how to make french onion soup

Bring to a boil, reduce the heat to a simmer, and cook, covered, for about 30 minutes. Add the sherry, then taste and adjust seasoning if necessary. If the soup needs a deeper flavor, try a few shakes of Worcestershire sauce. If it’s not quite sweet enough, add 1/4 teaspoon sugar.

how to make french onion soup

While the soup simmers, preheat the oven to 400°F and set an oven rack in the middle position. Arrange the baguette slices in a single layer on a baking sheet.

how to make french onion soup

Bake until the bread is dry, crisp, and golden at edges, about 10 minutes. Set aside.

how to make french onion soup

Adjust an oven rack 6 inches from broiler element and heat broiler. Set individual broiler-safe crocks on a baking sheet and divide the hot soup among the crocks (be sure the soup is very hot as it won’t warm up much in the oven). Top each crock with 1 or 2 baguette slices (do not overlap slices).

how to make french onion soup

Sprinkle evenly with Gruyère and then Parmigianno Reggiano.

how to make french onion soup

Slide the crocks into the oven and broil until the cheese is melted and bubbly around edges, 3 to 5 minutes. (Alternatively, if using regular soup bowls: Top each toast slice with some cheese and return to broiler to melt, about 2 minutes more. Divide the soup among bowls and top each serving with two cheese toasts.)

how to make french onion soup

Let the crocks cool for a few minutes before serving.

how to make french onion soup

My Recipe Videos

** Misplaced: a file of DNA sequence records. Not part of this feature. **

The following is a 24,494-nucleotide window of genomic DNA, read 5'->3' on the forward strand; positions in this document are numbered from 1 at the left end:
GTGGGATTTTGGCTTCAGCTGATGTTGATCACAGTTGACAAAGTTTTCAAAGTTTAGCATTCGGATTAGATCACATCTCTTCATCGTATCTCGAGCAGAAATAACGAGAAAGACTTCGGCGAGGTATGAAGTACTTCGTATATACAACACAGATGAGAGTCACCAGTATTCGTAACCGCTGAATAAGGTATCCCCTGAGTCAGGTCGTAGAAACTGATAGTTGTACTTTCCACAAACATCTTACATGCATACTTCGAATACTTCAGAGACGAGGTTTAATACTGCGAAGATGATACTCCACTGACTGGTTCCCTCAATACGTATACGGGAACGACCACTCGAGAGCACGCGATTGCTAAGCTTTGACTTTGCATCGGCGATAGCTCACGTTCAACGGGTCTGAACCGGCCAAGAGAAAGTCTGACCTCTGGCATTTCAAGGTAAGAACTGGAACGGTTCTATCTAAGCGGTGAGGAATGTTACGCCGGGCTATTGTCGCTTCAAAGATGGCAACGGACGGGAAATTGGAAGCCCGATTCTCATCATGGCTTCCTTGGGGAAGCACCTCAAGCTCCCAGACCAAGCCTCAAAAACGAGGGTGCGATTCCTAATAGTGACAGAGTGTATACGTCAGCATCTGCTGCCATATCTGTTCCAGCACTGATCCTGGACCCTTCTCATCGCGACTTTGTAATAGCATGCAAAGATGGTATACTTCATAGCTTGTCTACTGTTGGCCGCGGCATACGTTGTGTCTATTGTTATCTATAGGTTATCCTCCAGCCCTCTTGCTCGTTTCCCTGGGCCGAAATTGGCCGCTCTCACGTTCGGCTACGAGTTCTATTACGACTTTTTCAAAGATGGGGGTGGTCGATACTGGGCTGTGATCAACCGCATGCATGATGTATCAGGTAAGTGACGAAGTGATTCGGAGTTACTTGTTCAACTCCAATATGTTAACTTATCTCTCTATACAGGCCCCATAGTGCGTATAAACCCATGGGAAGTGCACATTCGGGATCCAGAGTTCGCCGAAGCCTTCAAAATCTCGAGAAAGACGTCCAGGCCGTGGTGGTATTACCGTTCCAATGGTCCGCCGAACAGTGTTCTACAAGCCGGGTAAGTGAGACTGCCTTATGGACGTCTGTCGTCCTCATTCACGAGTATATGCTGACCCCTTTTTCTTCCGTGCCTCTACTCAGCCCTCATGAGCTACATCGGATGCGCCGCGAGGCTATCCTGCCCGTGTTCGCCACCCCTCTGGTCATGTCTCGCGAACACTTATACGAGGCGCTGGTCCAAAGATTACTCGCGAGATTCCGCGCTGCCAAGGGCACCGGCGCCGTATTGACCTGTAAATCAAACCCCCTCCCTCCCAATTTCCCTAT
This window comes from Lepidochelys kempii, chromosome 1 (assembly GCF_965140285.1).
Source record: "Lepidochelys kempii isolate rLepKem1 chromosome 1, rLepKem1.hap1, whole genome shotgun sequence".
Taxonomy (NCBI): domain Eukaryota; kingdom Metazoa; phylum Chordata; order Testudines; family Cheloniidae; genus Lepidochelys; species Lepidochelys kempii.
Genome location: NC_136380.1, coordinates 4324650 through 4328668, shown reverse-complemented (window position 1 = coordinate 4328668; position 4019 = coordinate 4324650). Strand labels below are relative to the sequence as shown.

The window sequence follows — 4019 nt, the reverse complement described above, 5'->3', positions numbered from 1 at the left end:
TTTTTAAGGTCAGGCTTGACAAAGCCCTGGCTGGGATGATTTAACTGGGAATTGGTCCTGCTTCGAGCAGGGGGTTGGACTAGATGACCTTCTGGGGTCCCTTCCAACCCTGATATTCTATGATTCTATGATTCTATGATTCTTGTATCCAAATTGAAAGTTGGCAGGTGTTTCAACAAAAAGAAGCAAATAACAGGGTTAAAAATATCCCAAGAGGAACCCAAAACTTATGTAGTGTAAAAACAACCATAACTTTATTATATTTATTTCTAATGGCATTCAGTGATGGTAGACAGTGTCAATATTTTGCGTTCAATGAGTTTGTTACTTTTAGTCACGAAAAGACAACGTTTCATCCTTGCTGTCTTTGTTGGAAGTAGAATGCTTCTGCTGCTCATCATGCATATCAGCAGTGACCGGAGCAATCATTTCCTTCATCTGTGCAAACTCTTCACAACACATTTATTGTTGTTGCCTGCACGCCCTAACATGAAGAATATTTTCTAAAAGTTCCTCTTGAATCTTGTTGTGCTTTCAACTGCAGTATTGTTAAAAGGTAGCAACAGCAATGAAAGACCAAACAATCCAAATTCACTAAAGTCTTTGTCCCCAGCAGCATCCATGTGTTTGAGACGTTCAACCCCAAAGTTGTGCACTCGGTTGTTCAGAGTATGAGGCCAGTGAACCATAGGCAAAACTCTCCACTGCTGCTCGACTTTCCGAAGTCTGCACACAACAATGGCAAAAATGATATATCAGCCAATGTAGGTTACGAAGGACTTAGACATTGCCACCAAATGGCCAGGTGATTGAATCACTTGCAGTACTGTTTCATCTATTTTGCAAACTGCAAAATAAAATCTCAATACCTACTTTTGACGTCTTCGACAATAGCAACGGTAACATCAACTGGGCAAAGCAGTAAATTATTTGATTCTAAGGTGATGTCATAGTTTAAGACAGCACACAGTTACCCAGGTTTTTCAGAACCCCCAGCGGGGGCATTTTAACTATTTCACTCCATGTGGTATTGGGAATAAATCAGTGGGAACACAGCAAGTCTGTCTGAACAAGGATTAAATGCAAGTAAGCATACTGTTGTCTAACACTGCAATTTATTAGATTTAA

My Recipe Videos

French Onion Soup

Servings: 4 to 6

Ingredients

  • 4 tablespoons unsalted butter
  • 1 tablespoon vegetable oil
  • 3 pounds Vidalia (or sweet) onions (about 5 medium), halved lengthwise and thinly sliced
  • 3/4 teaspoon salt
  • 1/2 teaspoon freshly ground black pepper
  • 3/4 teaspoon granulated sugar
  • 1 cup dry white wine
  • 2 tablespoons all-purpose flour
  • 6 cups beef broth
  • 1 teaspoon Worcestershire sauce
  • 1/2 teaspoon dried thyme
  • 2 bay leaves
  • 1 small baguette, cut into 1/2-in slices
  • 1 tablespoon dry sherry
  • 8 ounces Gruyère cheese, grated (about 2 heaping cups; look for one imported from Switzerland)
  • 1/2 cup grated Parmigiano Reggiano

Instructions

  1. In a large Dutch oven or soup pot, melt the butter over medium heat. Add the oil, onions, salt, pepper, and sugar. Cook, uncovered, stirring occasionally with a wooden spoon, until onions are deep golden brown and caramelized, 45 to 55 minutes. In the beginning, you will only need to stir the onions only occasionally. As they start to brown midway through cooking, you will need to stir them frequently, scraping the fond (the brown particles) from the bottom of the pan. If the onions are browning too quickly, reduce the heat slightly or add a few tablespoons of water to deglaze the pan and continue cooking.